ABSTRACT: Selenium (Se) is an essential micronutrient for ruminant animals affecting both performance and immune functions. Adding 3 mg of Se/L (in the form of Na selenite) to colostrum has been shown to improve IgG absorption in Se-deficient newborn dairy calves. The objective of our study was to determine the effect of supranutritional maternal and colostral Se supplementation on IgG status of Se-replete dairy calves. The study design was a 2 × 2 × 2 factorial design. During the last 8 wk before calving, dairy cows at a commercial dairy were fed either 0 (control cows) or 105 mg of Se-yeast once weekly (supranutritional Se-yeast-supplemented cows), in addition to Na selenite at 0.3 mg of Se/kg of DM in their ration. After birth, calves were fed pooled colostrum from control or supranutritional Se-yeast-supplemented cows to which 0 or 3 mg of Se/L (in the form of Na selenite) was added. Concentrations of whole-blood (WB) Se and serum Se measured at birth and at 48 h and 14 d of age, and serum IgG concentrations measured at 48 h and 14 and 60 d of age were determined. Calves born to Se-yeast-supplemented cows had higher WB-Se and serum-Se concentrations for the first 2 wk, and higher IgG absorption efficiency (62% at 48 h), resulting in higher serum-IgG concentrations (43% at 48 h and 65% at 14 d) and higher total serum-IgG content (50% at 48 h and 75% at 14 d), compared with calves born to control cows. Calves that received colostrum with added Na selenite had higher WB-Se concentrations for the first 2 wk, but only at 14 d of age were serum-Se concentrations, serum-IgG concentrations (53% higher), and total serum-IgG content (56% higher) higher, compared with calves that were fed colostrum without added Na selenite. Calves born to Se-yeast-supplemented cows that received colostrum from Se-yeast cows without added Na selenite had a higher IgG absorption efficiency compared with all other treatment groups. Our results suggest that feeding cows supranutritional Se-yeast supplement during the dry period or spiking colostrum with Na selenite both improve IgG status of Se-replete calves.
    Journal of Dairy Science 04/2014; 97(7). DOI:10.3168/jds.2013-7481 · 2.55 Impact Factor
  • Source
    [Show abstract] [Hide abstract]
    ABSTRACT: Dairy cows have increased nutritional requirements for antioxidants postpartum. Supranutritional organic Se supplementation may be beneficial because selenoproteins are involved in regulating oxidative stress and inflammation. Our objective was to determine whether feeding Se-yeast above requirements to Se-replete dairy cows during late gestation affects blood micronutrients, antioxidants, metabolites, and inflammation biomarkers postpartum. During the last 8-weeks before calving, dairy cows at a commercial farm were fed either 0 (control) or 105 mg Se-yeast once weekly (supranutritional Se-yeast), in addition to Na selenite at 0.3 mg Se/kg dry matter in their rations. Concentrations of whole-blood (WB) Se and serum Se, erythrocyte glutathione (GSH), and serum albumin, cholesterol, α-tocopherol, haptoglobin, serum amyloid A (SAA), calcium, magnesium, phosphorus, non-esterified fatty acids, and β-hydroxybutyrate were measured directly after calving, at 48 h, and 14 days of lactation in 10 cows of each group. Supranutritional Se-yeast supplementation affected indicators of antioxidant status and inflammation. Cows fed a supranutritional Se-yeast supplement during the last 8-weeks of gestation had higher Se concentrations in WB (overall 52 % higher) and serum (overall 36 % higher) at all-time points, had higher SAA concentrations at 48 h (98 % higher), had higher erythrocyte GSH (38 % higher) and serum albumin concentrations (6.6 % higher) at 14 days, and had lower serum cholesterol concentrations and higher α-tocopherol/cholesterol ratios at calving and at 48 h compared with control cows. In conclusion, feeding Se-replete cows during late gestation a supranutritional Se-yeast supplement improves antioxidant status and immune responses after calving without negatively impacting other micronutrients and energy status.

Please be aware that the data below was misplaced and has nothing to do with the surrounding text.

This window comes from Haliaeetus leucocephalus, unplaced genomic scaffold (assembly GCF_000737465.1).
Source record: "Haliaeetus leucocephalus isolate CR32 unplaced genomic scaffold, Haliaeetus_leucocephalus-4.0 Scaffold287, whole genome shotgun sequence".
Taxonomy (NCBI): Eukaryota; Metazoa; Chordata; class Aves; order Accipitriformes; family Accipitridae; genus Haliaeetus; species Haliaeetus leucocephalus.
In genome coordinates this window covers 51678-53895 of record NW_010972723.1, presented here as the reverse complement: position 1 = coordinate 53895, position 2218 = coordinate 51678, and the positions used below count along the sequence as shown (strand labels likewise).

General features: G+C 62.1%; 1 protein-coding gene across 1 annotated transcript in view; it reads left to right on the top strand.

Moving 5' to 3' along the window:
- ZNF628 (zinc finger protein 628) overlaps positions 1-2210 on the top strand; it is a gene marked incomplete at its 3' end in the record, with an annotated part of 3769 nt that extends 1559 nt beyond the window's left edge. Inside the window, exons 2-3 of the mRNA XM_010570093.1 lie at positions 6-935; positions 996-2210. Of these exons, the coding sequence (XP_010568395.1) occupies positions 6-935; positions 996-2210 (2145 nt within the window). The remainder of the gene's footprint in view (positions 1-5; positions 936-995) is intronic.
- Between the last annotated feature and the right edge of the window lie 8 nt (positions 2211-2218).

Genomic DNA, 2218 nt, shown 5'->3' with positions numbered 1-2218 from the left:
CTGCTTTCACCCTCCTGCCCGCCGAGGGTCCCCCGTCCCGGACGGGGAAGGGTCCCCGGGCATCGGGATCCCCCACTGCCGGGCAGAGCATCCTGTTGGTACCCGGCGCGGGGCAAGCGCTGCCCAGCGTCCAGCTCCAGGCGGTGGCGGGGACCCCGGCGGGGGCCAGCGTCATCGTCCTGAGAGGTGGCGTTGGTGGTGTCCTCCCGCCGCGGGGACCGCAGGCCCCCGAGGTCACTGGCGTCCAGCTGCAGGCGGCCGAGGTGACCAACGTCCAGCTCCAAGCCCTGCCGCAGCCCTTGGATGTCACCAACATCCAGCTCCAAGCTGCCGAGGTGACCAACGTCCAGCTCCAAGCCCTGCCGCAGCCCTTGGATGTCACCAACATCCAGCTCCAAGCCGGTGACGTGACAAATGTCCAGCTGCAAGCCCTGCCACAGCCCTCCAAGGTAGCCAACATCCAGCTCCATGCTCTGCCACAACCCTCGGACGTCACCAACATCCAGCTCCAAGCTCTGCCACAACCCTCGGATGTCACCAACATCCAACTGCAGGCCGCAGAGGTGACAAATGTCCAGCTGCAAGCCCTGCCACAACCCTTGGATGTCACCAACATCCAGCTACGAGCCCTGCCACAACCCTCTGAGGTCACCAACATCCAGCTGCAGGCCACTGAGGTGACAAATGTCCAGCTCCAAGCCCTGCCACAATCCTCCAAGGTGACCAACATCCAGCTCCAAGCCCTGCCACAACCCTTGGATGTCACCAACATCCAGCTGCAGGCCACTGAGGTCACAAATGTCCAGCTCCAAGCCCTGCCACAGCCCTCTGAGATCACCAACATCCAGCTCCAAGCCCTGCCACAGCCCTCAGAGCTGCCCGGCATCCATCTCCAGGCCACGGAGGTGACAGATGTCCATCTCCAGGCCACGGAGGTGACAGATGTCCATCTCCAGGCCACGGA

Biological Trace Element Research 08/2014; 161(3). DOI:10.1007/s12011-014-0107-4 · 1.61 Impact Factor